Beverly Finley Kaneko
The budget for this year has been cut in half. It remains to be seen how the reduction in support will impact the effected areas. As time marches on Fukushima will be seen less as a national crisis and more as a local problem. What do you mean by national crisis versus local problem? It’s a matter of perspective. In 2011, when the disaster was still dominating the daily news and as tsunami debris was being shipped to other prefectures to be incinerated and nuclear power plants were shut down across Japan for safety reviews, people in other places felt more immediately affected, but that wore off pretty quickly a year or two. After the accident, there was a concert area. I meaning the Osaka area newspaper survey, where 50% of the respondents said that Fukushima was not their problem in early February. This year, NHK is hung on that guys.
Beverly Finley Kaneko
Online local Fukushima TV news show surveyed people outside Fukushima prefecture about Fukushima. One question asked was the respondent’s image of Fukushima 34.4% answered peaches, and only 9.1% mentioned the nuclear power plant or radiation. And now even people in Fukushima outside of the former difficult to return zones, feel like things have gotten back to normal. There’s no longer any visual evidence like the bags filled with radioactive debris to remind them of the accident for them. The catch word recovery has some meaning. So the concept of recovery has a different meaning depending on what part of the prefecture you are from for some it’s positive and others feel differently. Yes, recovery in the coastal areas around Fukushima Daiichi has proceeded without regard for the real struggles of people still living there. Or for those who had to move away. Reconstruction projects have focused on decontamination and building often unnecessary infrastructure and creating a narrative of successful recovery.
But these projects are still a long way from addressing the real life worries and wounded dignity of the people concerned. Give our listeners an idea of what subject areas this year is nuclear hot seats, voices from Japan we’ll cover in this year’s voices from Japan. We hope to shine a light on the shadows behind recovery and reconstruction in the recently reopened areas of the difficult to return zone. Despite the pandemic in November, UGI rented a car and drove up to Fukushima to check on the recently reopened areas near Fukushima Daiichi. He visited Tomioka and Taba where Fukushima Daiichi is located today. We’ll hear some passages from UGS travel diary, learn about specific changes faced by the areas around Tomioka and Oklahoma, from photography machines to HiTA and hear from agricultural researcher, noble Yoshi ITO about a tag-team Murda in a future episode of voices from Japan. We’ll continue the journey Taba let’s start with UGS travel diary from November, 2020,
November 17th, 2020. The first place I visited was Tomioka station on the newly reopened Joel Bon train line about nine kilometers or five and a half miles away from Fukushima Daiichi. The Joel bond line was heavily damaged by the triple disaster of the earthquake tsunami and nuclear accident and was shut down from Tomioka station to Namibia station and told the whole line went back into service on March 14th, 2020, frankly. I was surprised at the job online reopened because it cuts right through areas that are still extremely contaminated with radiation from the nuclear accident. Common sense would say that this is not possible. Part of the newly reopened portion of the line runs from Ono station to the bus station where it passes Fukushima Daiichi at a mere three kilometers or one and a half mile distance contamination, right along the tracks has been brought down to 2.3 microsieverts per hour, but the train runs through the difficult to return zone.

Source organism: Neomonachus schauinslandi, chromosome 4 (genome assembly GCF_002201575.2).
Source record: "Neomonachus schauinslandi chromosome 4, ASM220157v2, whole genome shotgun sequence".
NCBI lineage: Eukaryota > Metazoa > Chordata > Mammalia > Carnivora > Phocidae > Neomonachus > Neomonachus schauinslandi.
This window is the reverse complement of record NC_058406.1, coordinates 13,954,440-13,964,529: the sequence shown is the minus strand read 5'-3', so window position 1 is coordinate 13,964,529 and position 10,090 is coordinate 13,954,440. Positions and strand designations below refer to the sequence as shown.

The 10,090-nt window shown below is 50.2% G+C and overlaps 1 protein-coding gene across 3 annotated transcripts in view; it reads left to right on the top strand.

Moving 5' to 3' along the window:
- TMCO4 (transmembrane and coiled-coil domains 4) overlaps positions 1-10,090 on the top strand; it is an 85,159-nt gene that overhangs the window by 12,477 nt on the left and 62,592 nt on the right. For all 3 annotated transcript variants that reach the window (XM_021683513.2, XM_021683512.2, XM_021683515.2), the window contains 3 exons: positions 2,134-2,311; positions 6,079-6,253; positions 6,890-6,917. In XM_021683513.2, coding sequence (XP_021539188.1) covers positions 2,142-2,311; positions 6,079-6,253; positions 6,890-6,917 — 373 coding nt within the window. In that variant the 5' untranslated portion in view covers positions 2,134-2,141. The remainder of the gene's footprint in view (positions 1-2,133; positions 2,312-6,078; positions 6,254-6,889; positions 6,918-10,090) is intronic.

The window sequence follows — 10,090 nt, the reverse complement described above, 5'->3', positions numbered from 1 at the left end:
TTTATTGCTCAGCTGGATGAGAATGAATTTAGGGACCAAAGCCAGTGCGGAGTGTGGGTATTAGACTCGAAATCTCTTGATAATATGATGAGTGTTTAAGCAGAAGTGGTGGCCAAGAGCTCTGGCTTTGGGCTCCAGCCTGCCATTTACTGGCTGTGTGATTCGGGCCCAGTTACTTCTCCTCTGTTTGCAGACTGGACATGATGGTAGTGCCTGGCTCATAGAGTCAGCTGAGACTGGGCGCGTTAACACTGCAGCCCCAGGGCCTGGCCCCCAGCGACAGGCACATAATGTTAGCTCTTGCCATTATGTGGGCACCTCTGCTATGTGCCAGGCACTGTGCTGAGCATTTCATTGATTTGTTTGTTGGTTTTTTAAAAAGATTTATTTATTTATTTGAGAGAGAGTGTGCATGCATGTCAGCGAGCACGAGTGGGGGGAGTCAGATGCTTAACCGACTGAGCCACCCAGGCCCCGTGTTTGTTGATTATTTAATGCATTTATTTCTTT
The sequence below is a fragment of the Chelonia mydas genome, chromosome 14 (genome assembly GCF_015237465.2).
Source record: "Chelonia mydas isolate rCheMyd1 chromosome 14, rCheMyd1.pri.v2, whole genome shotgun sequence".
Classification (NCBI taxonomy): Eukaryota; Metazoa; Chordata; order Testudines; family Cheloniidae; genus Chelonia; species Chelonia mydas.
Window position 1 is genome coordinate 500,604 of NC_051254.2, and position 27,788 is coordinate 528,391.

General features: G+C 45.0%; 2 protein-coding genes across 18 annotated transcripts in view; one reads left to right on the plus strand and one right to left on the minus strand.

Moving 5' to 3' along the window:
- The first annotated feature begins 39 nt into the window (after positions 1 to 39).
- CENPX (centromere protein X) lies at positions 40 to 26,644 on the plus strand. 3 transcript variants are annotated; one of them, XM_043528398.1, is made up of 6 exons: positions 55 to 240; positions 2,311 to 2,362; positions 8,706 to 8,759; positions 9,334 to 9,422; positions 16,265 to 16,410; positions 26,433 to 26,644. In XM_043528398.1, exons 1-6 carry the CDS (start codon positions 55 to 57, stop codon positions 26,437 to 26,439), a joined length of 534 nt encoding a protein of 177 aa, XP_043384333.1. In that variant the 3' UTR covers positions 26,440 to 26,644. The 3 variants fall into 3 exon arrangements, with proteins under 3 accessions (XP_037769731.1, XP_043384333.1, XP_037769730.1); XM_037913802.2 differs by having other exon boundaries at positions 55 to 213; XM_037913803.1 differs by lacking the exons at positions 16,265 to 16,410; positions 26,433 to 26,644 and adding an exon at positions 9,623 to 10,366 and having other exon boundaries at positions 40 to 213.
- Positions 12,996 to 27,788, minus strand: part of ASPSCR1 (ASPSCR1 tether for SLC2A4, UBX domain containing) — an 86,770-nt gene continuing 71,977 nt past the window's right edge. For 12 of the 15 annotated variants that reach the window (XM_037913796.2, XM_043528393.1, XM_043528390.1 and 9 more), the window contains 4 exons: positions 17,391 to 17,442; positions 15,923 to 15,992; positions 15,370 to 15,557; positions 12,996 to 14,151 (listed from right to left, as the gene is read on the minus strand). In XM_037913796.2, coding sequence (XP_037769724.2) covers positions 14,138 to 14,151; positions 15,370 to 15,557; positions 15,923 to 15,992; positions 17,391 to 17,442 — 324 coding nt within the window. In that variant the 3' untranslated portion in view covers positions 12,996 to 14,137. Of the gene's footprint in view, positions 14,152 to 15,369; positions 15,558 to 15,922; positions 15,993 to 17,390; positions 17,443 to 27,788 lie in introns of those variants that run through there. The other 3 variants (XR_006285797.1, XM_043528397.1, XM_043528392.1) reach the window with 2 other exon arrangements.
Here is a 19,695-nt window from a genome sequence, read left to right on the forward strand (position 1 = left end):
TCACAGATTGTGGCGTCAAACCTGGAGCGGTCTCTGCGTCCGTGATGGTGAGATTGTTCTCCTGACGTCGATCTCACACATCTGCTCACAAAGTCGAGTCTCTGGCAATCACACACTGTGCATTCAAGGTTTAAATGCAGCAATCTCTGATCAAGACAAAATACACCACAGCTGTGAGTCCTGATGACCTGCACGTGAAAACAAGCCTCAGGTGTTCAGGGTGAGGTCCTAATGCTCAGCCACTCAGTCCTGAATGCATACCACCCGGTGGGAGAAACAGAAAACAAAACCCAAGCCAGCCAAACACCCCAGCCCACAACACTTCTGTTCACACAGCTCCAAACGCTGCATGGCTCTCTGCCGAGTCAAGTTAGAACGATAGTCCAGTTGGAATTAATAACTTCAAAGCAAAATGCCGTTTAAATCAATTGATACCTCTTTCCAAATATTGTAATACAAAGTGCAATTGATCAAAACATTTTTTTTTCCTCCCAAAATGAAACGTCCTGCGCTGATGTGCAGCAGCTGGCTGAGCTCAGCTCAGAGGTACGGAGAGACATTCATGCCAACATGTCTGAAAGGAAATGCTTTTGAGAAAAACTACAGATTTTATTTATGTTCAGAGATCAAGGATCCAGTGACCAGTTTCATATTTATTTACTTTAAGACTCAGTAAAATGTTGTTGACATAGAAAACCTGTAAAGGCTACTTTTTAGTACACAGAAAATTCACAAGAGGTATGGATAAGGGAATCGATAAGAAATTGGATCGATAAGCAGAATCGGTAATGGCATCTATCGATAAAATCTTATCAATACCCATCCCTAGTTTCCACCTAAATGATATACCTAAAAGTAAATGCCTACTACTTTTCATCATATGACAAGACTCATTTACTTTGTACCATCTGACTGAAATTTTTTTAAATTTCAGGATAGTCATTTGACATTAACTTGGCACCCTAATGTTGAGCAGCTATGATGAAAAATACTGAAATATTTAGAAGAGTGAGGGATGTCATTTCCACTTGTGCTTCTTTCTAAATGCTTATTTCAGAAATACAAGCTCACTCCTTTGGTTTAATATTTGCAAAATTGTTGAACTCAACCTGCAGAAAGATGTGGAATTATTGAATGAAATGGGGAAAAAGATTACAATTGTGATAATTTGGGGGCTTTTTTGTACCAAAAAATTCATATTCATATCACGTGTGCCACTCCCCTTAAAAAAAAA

So if you stray from the areas, just along the tracks, the radiation levels are still incredibly high. The reopening was time to coincide with the Olympic torch relay that was slated for March 20, 20, Japan railways proceeded with the construction at a rapid clip, and just nine years after the disaster, the line was up and running again. It’s pretty impressive. Even considering the Japanese train systems reputation for the two, the minute punctuality as I drove to Tomioka station along a brand new road, the new station building came into site, the old station, which had been destroyed in its NAMI, along with all the old buildings around the station or gone in their place. So that a new business hotel Tomioka had been reborn as a new town that none of its former residents would recognize. The new station is supposed to be a symbol of the town overcoming the disaster.
But as I gazed upon it, I felt more uncomfortable than impressed. At least the gate to the parking lot was open and I didn’t have to pay to park my car. There were very few other cars in the lot. And the area around the station was devoid of people. There was no station manager and there weren’t even any ticket wickets. My discomfort was probably because there was no one around and nothing there. Recovery is said to be proceeding at a rapid pace, but because there are no people around, it’s more like a new depopulated area than a town that’s recovered. As I stepped into the station entrance, I was met by a familiar site in Fukushima or radiation monitor. This is not something you see in stations. In other parts of Japan today, the monitor red 0.07 microsieverts per hour, about the same as Tokyo and Los Angeles.